The Transportation Industry

Exploring the framework for a “Balanced Development” model

 

Ramses Rashidi

©2008 Center for Balanced Development  (www.cbdus.org)

 

In the last article we talked about fragmented development in the global agriculture practices and disparity in food distribution. Here, we are going to further examine the fragmented nature of growth and development in the modern times. Specifically, we are going to focus on the transportation industry.

 

Transportation and the Building of Civilizations

The movement of primitive humans was limited. It was all about traveling on foot and only a few people living together.  Later, as animals were domesticated, man was able to go further and build communities. In human settlements near water, rafts and logs were used to travel and explore. Then came the invention of the wheel.  The animal-drawn cart and the carriage changed land travel and villages and townships were formed. The development of seaworthy vessels and sailing ships opened up new possibilities to navigate the seas and go on great expeditions. With each new invention in transportation, new territories were settled and great civilizations flourished in the far corners of the planet. There were more and more encounters among people. Some of these encounters were peaceful. However, many were violent and they were initiated for the purpose of expanding empires, conquering territories and increasing the power base. Nonetheless and in spite of these negative factors, with the help of technology, mankind evolved from the cave life and small groups of hunter-gatherers to large nations and the industrial age.

 

The 19th century represented a time of major inventions in transportation --- the locomotive, steam engine, railroad, bicycle, motorcycle, cable car and the automobile. As the transportation industry grew, a new spirit of adventure and exploration started to bring people of diverse cultures around the planet in closer contact. In reality, the pace of development was fairly slow and highly manageable. Our cities were small and life was simple. Communities and neighbors were in close and intimate contact, and there was relative safety. Air quality was good and pollution and waste were not a concern. However, in the 20th century, with the introduction and mass production of the automobile, the development of the airplane, and assembly-line manufacturing, the transportation industry started to grow by leaps and bounds.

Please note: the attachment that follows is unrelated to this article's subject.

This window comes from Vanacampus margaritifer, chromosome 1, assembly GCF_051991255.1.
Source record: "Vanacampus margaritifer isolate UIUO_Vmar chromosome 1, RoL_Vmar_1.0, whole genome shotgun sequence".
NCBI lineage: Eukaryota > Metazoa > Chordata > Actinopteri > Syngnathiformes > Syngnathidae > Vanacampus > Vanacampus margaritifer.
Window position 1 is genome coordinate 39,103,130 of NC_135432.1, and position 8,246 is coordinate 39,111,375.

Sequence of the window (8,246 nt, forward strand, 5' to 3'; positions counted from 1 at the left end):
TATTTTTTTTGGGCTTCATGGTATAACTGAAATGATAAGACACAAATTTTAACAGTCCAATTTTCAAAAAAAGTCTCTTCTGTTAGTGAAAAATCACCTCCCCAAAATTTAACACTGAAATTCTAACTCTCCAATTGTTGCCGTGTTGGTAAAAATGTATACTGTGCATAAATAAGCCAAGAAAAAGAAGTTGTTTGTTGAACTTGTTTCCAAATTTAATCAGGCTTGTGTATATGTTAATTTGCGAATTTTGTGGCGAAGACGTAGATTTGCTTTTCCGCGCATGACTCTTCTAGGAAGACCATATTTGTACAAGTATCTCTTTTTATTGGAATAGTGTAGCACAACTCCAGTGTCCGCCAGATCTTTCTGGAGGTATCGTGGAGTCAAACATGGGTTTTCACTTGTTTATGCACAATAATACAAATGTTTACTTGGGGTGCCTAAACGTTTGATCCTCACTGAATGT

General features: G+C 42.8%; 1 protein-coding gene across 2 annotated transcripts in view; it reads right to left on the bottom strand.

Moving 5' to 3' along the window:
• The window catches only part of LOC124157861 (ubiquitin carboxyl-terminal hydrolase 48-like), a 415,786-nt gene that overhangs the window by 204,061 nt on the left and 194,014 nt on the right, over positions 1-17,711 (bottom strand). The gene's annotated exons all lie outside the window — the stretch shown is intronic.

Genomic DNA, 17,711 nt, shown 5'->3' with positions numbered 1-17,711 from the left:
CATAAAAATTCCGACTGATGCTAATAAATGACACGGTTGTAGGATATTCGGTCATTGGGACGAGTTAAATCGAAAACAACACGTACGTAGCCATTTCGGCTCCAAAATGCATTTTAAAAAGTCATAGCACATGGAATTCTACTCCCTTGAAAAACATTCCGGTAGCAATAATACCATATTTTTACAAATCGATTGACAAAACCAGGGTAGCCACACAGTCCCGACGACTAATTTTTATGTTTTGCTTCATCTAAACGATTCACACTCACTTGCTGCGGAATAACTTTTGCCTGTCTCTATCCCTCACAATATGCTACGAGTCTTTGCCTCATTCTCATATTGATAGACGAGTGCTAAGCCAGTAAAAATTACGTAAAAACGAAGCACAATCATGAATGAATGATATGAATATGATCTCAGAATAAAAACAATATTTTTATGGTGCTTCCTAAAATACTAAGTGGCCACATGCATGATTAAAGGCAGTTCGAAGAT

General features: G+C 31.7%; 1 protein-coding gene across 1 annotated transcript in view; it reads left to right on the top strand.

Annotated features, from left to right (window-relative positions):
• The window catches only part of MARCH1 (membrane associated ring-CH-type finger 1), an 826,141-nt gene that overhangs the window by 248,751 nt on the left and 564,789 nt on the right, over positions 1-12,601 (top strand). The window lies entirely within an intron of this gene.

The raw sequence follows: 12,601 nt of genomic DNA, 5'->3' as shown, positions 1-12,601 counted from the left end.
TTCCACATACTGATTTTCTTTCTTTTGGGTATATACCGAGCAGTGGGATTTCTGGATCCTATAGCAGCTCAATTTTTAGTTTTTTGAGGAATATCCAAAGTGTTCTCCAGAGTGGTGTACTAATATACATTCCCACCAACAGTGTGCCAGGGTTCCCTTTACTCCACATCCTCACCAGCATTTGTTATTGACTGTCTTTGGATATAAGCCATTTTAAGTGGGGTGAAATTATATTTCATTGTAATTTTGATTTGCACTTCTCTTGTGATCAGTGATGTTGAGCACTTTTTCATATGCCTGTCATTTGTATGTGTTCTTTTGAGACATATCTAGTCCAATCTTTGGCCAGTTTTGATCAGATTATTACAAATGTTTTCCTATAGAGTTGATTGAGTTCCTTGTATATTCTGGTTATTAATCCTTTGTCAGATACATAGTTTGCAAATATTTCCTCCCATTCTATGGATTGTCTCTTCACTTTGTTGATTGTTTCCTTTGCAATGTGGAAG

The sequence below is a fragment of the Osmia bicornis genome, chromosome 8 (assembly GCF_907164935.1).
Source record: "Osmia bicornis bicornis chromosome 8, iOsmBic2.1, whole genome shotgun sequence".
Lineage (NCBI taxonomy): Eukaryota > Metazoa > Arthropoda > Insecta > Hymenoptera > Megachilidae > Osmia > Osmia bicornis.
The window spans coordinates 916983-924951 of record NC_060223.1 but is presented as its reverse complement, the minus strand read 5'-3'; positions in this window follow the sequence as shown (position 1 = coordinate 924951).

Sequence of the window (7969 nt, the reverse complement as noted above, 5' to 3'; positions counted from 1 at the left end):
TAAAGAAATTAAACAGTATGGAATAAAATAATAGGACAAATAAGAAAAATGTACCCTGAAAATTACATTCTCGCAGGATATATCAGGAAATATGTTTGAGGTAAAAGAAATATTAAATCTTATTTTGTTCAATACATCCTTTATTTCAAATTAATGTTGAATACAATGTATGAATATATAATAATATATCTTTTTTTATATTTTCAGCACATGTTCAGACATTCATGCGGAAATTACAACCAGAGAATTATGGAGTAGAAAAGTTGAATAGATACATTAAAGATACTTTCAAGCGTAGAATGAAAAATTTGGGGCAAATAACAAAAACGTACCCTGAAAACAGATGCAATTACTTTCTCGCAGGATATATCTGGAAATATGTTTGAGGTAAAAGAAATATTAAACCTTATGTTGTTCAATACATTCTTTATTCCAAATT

Truly, the development of the transportation industry has opened up new possibilities for the movement of material and human resources, as well as global collaboration. Today we can travel across a metropolitan region or across the planet in a matter of few hours. We have even been able to send information-gathering probes to other planets. The earth is literally becoming a village where we now have the opportunity to meet and know much about the people from the various parts of the world. Indeed, the transportation industry has changed the way we live, and for the most part, aside from occasional industrial accidents and spillage, it has, by-and-large, been a positive development. However, like any trend, when development exceeds the bounds of moderation, it can generate social and economic side effects that actually become a liability to the vitality and healthy growth of society. Today, this has particularly become the case with the unbridled and unregulated growth of the automobile industry.

 

The Impact of the Automobile Culture

Contributing to the current fragmented development trends, the automobile industry, with its expanding production, the need for more roads, infrastructure and the ever-increasing demand for energy, is already posing a profound and threatening challenge to our life, health, social harmony, natural resources, environment and the economy. If continued at the present rate, the growth of the automobile industry could have catastrophic consequences in terms of pollution, energy supplies and waste. To show the extent of the growth, in the U.S. alone, in the past 100 years, we have gone from a few thousands registered automobiles to nearly 250 million. The global count for automobile is at about 600 million and the annual production hovers around 50 million while increasing by about 6% per year. Currently, among the main producers are: Japan (11.5 million), USA (11.3 million), China (7.2 million), Germany (5.8 million), South Korea (3.8 million), France (3.5 million), Spain (2.8 million), Brazil (2.6 million), Canada (2.5 million) and India (2 million). China, with 22 million automobiles currently, is the fastest growing market in the world and the number of automobiles are projected to reach 140 million by 2020.